For the first time, Missouri's courts have a way to evaluate the effectiveness of the tools they use to meet the supervision and program needs of juvenile offenders, says the St. Louis American. The lack of a standardized definition of recidivism prevented courts from being able to evaluate systematically the actual impact of the programs they use. A new state report gives a standardized definition of recidivism as well as the first analysis of re-offense rates for Missouri's juvenile offenders and the factors that influence those rates.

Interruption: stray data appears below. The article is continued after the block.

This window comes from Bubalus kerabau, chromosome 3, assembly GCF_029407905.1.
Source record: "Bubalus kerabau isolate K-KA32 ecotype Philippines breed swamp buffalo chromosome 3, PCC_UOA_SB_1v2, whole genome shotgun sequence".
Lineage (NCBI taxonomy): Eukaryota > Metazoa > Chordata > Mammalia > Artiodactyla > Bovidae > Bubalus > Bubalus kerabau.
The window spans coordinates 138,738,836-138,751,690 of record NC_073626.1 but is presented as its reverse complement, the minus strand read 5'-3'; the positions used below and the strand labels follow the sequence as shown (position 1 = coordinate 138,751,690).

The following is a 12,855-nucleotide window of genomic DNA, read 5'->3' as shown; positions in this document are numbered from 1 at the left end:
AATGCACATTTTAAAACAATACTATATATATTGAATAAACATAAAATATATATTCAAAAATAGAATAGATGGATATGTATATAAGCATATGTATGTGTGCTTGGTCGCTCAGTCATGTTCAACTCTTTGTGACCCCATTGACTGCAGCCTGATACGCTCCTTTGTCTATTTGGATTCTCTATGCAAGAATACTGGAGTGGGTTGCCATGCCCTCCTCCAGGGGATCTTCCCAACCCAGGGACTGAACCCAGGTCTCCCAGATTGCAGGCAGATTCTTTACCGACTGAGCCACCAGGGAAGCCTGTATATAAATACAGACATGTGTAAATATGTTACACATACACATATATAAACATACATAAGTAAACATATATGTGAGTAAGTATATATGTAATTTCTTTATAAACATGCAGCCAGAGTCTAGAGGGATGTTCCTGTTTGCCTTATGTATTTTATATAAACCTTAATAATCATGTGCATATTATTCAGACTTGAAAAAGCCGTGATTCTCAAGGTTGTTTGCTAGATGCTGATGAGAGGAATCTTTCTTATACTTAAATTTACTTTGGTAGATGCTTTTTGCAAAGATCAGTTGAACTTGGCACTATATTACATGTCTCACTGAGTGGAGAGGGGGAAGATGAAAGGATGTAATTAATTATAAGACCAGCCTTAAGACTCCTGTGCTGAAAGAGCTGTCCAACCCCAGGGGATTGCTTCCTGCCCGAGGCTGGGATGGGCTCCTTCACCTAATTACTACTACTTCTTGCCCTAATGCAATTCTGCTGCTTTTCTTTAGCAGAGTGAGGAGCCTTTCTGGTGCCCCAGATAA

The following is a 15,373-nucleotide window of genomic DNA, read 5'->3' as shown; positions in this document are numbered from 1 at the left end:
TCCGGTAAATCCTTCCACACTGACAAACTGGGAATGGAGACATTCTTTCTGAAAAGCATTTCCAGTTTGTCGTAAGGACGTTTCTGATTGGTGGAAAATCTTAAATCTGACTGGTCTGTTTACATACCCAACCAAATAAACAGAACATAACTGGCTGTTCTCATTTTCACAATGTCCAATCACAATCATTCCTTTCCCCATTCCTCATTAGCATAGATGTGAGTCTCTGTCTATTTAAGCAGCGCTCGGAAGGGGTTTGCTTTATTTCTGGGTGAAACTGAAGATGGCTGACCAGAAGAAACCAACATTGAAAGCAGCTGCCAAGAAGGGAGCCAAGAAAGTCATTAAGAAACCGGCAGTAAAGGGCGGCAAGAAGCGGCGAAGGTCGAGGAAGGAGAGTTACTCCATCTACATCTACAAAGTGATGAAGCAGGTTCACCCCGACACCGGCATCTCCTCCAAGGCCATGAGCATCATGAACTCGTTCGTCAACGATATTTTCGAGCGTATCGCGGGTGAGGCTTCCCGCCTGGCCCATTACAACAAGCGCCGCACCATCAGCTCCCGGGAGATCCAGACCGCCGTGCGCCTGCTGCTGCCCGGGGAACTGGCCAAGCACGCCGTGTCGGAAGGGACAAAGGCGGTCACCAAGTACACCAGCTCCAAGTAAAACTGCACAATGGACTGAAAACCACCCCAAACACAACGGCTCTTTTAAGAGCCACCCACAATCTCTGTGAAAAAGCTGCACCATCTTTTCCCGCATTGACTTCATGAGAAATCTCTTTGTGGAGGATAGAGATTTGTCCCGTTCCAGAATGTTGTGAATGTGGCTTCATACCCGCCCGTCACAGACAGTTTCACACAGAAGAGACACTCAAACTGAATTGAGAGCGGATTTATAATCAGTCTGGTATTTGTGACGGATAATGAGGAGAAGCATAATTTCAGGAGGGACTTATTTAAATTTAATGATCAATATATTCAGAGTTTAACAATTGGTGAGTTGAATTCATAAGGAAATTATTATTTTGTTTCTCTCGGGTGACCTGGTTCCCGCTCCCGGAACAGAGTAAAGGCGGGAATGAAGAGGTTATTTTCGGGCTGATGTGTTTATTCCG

Missouri is one of only a few states currently publishing this type of information on an annual basis. The factors with the greatest impact on whether the juvenile would re-offend included whether he or she had one or more prior referrals to the juvenile system, especially if thereferrals were for assault; had a history of placement outside the home, was between 13 and 15 when first referred to the juvenile system; had a moderate or severe substance-abuse problem, and had below-average or failing academic performance.